– Wall ACs last much longer, especially if you get one of the commercial-grade ACs used in hotels, from a company like Friederich. If you don’t want to replace window units regularly, get a wall unit. You’ll have to cut a reasonably sized hole in your wall, but only once. The mini split also requires a hole in the wall (admittedly much smaller) and you still have to make some kind of platform outside for the condenser unit and find a clean way to run lines down your outside wall. You also have to hire an HVAC technician AND an electrician to connect it up. On the whole, a wall unit is much cheaper to install.
    – Wall units are easy to swap out. Though hole sizes aren’t entirely uniform, it’s usually not terribly hard to find another wall unit to fit in your existing opening should the first unit need replacing. This can usually be done by removing a few screws and sliding it out. What’s involved in replacing your mini split components?
    – Window and wall units are vastly easier to install. These systems are all-inclusive, turnkey solutions. A window unit is ONE box, with every working component inside. In most cases, they have ONE cord that plugs into an ordinary wall outlet. A mini split comes with two big boxes, bare wires and a two refrigerant lines. They take up more space than a window unit and require specialized installation, including HVAC and electrical. Put another way, the installation instructions for a window AC are 9 pages long. For a mini split, they are 27.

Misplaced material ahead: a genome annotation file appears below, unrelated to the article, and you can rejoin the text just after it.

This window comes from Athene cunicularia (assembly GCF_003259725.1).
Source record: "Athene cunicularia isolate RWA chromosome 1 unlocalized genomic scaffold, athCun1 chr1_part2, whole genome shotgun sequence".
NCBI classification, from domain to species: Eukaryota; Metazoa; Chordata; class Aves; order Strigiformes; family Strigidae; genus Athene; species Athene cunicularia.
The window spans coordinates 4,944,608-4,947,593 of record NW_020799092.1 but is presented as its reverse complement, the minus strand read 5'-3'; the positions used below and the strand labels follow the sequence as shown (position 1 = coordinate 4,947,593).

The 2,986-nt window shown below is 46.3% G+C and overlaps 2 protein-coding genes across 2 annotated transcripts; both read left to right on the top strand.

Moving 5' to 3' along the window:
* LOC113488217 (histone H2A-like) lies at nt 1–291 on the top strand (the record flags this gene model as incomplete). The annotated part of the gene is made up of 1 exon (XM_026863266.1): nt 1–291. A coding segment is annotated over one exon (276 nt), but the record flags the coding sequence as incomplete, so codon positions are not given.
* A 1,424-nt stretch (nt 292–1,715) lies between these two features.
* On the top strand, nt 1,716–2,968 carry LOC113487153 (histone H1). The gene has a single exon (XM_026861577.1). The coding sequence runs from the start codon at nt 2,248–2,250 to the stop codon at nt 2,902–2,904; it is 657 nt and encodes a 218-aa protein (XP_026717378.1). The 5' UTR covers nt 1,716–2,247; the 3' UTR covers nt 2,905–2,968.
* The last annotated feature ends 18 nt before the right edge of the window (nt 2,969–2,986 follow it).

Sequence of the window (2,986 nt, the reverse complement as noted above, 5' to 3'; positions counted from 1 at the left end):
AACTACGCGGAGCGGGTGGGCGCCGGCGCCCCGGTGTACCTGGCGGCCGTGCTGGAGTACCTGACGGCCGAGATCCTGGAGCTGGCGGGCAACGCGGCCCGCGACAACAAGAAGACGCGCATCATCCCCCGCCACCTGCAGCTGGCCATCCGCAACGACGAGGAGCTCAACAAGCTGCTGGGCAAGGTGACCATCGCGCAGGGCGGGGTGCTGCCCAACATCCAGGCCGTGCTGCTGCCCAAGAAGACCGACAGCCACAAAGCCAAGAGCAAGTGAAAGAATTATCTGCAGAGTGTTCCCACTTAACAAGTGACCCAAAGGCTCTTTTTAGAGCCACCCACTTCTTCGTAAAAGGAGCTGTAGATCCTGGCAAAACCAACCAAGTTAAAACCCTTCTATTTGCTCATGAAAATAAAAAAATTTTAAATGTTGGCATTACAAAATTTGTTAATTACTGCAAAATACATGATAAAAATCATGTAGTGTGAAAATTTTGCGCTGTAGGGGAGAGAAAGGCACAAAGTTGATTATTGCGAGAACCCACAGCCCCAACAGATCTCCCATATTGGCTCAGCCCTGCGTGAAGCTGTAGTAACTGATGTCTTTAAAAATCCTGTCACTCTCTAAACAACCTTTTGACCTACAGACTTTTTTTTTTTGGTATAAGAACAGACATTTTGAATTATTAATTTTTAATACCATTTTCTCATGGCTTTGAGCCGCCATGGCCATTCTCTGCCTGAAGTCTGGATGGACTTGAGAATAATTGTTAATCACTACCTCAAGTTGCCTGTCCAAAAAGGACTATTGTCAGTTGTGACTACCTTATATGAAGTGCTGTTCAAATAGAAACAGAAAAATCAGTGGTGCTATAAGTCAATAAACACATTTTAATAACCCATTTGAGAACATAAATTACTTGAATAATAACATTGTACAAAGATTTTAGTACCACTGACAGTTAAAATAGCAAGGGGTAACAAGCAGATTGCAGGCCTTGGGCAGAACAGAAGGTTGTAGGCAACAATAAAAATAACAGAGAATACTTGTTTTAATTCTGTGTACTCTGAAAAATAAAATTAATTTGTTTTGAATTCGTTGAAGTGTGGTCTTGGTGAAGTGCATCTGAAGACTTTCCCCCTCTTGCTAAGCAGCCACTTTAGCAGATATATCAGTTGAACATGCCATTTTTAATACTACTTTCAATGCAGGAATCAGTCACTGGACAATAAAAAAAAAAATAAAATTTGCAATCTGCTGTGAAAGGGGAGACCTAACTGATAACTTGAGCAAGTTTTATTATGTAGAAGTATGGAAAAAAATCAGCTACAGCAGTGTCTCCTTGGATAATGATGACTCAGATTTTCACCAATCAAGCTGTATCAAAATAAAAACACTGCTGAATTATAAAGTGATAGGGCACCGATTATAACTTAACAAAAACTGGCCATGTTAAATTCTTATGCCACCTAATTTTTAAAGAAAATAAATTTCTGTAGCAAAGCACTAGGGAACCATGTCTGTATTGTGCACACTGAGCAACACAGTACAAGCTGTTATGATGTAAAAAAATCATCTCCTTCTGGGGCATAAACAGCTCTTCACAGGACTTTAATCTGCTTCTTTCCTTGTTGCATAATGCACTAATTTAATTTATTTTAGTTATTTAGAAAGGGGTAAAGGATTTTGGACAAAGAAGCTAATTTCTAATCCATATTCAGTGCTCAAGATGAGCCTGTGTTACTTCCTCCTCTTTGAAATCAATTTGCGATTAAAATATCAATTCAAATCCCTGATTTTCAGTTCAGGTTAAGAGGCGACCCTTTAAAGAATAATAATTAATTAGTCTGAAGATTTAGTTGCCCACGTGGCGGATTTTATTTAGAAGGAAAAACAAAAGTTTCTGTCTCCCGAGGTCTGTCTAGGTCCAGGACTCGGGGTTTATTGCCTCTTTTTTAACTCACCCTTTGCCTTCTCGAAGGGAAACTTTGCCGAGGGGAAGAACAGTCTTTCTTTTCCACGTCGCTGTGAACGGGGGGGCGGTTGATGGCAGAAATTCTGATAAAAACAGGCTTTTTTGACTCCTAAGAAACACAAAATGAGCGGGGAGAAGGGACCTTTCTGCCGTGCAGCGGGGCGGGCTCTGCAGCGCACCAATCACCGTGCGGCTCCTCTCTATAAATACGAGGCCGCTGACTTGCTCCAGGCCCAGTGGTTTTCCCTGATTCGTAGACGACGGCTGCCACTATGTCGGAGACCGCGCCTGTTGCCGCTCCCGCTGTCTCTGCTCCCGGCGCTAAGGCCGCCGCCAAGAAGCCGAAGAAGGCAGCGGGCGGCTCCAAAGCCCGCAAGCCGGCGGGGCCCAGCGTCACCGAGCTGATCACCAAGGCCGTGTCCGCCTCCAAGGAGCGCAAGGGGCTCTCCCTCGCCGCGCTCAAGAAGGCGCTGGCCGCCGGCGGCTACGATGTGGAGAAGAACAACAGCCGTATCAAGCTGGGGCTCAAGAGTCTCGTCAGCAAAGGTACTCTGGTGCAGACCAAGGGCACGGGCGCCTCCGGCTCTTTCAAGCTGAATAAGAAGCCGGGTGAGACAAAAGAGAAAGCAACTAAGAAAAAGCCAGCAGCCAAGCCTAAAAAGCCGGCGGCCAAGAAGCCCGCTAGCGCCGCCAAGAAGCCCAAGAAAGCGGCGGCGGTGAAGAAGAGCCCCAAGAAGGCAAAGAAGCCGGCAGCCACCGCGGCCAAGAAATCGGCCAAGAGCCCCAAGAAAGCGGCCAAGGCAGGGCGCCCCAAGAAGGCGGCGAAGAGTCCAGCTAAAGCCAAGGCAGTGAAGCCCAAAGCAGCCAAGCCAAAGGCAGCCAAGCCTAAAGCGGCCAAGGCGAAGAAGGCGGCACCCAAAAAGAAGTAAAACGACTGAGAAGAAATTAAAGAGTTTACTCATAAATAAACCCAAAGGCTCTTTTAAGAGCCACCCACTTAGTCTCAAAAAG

– Mini splits aren’t any prettier than window units. You still have a giant, ugly compressor/condenser unit that has to go somewhere. In most tiny house applications, that condenser unit is going to sit perched right on the same trailer as your lovely home. You still have giant, ugly refrigerant lines going up your exterior wall. You’re going to have to cover those up somehow, or learn to like the aesthetic. You are likely to have excess line that you’ll have to stash somewhere, probably in a big coil next to the condenser.